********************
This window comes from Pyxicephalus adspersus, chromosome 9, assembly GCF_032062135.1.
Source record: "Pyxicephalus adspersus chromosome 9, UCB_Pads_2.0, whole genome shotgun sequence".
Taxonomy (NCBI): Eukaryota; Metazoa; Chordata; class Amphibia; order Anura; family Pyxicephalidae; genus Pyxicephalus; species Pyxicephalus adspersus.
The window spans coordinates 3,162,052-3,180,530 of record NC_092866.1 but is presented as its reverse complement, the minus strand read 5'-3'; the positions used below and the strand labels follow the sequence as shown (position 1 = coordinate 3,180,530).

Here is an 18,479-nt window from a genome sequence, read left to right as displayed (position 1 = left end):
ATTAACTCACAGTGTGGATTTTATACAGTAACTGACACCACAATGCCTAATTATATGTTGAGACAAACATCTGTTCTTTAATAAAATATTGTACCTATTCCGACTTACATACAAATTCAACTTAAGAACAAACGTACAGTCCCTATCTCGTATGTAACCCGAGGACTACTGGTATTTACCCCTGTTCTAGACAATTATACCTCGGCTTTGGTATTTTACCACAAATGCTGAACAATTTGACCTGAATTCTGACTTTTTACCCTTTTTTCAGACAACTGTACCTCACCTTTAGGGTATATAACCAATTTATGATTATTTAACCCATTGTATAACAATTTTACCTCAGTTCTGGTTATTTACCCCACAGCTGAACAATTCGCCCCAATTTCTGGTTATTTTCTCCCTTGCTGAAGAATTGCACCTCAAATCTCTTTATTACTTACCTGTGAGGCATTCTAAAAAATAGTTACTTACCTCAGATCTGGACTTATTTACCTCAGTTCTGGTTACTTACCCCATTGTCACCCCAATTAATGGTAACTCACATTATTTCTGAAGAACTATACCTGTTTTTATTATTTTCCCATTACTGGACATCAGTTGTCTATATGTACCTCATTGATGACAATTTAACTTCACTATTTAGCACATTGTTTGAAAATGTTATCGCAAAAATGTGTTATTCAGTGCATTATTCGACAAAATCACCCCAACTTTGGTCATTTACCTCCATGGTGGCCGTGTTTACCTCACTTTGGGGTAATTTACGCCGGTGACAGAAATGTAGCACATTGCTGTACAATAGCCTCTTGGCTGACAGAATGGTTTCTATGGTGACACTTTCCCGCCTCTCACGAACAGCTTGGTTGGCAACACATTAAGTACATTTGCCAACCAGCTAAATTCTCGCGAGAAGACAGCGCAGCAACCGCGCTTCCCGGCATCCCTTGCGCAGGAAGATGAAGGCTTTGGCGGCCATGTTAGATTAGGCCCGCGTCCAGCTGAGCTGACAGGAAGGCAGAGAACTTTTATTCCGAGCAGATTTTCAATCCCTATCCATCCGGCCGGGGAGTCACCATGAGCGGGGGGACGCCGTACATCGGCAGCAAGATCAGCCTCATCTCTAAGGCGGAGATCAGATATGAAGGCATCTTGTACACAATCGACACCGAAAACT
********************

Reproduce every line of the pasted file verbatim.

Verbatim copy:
This window comes from Pyxicephalus adspersus, chromosome 9, assembly GCF_032062135.1.
Source record: "Pyxicephalus adspersus chromosome 9, UCB_Pads_2.0, whole genome shotgun sequence".
Taxonomy (NCBI): Eukaryota; Metazoa; Chordata; class Amphibia; order Anura; family Pyxicephalidae; genus Pyxicephalus; species Pyxicephalus adspersus.
The window spans coordinates 3,162,052-3,180,530 of record NC_092866.1 but is presented as its reverse complement, the minus strand read 5'-3'; the positions used below and the strand labels follow the sequence as shown (position 1 = coordinate 3,180,530).

Here is an 18,479-nt window from a genome sequence, read left to right as displayed (position 1 = left end):
ATTAACTCACAGTGTGGATTTTATACAGTAACTGACACCACAATGCCTAATTATATGTTGAGACAAACATCTGTTCTTTAATAAAATATTGTACCTATTCCGACTTACATACAAATTCAACTTAAGAACAAACGTACAGTCCCTATCTCGTATGTAACCCGAGGACTACTGGTATTTACCCCTGTTCTAGACAATTATACCTCGGCTTTGGTATTTTACCACAAATGCTGAACAATTTGACCTGAATTCTGACTTTTTACCCTTTTTTCAGACAACTGTACCTCACCTTTAGGGTATATAACCAATTTATGATTATTTAACCCATTGTATAACAATTTTACCTCAGTTCTGGTTATTTACCCCACAGCTGAACAATTCGCCCCAATTTCTGGTTATTTTCTCCCTTGCTGAAGAATTGCACCTCAAATCTCTTTATTACTTACCTGTGAGGCATTCTAAAAAATAGTTACTTACCTCAGATCTGGACTTATTTACCTCAGTTCTGGTTACTTACCCCATTGTCACCCCAATTAATGGTAACTCACATTATTTCTGAAGAACTATACCTGTTTTTATTATTTTCCCATTACTGGACATCAGTTGTCTATATGTACCTCATTGATGACAATTTAACTTCACTATTTAGCACATTGTTTGAAAATGTTATCGCAAAAATGTGTTATTCAGTGCATTATTCGACAAAATCACCCCAACTTTGGTCATTTACCTCCATGGTGGCCGTGTTTACCTCACTTTGGGGTAATTTACGCCGGTGACAGAAATGTAGCACATTGCTGTACAATAGCCTCTTGGCTGACAGAATGGTTTCTATGGTGACACTTTCCCGCCTCTCACGAACAGCTTGGTTGGCAACACATTAAGTACATTTGCCAACCAGCTAAATTCTCGCGAGAAGACAGCGCAGCAACCGCGCTTCCCGGCATCCCTTGCGCAGGAAGATGAAGGCTTTGGCGGCCATGTTAGATTAGGCCCGCGTCCAGCTGAGCTGACAGGAAGGCAGAGAACTTTTATTCCGAGCAGATTTTCAATCCCTATCCATCCGGCCGGGGAGTCACCATGAGCGGGGGGACGCCGTACATCGGCAGCAAGATCAGCCTCATCTCTAAGGCGGAGATCAGATATGAAGGCATCTTGTACACAATCGACACCGAAAACT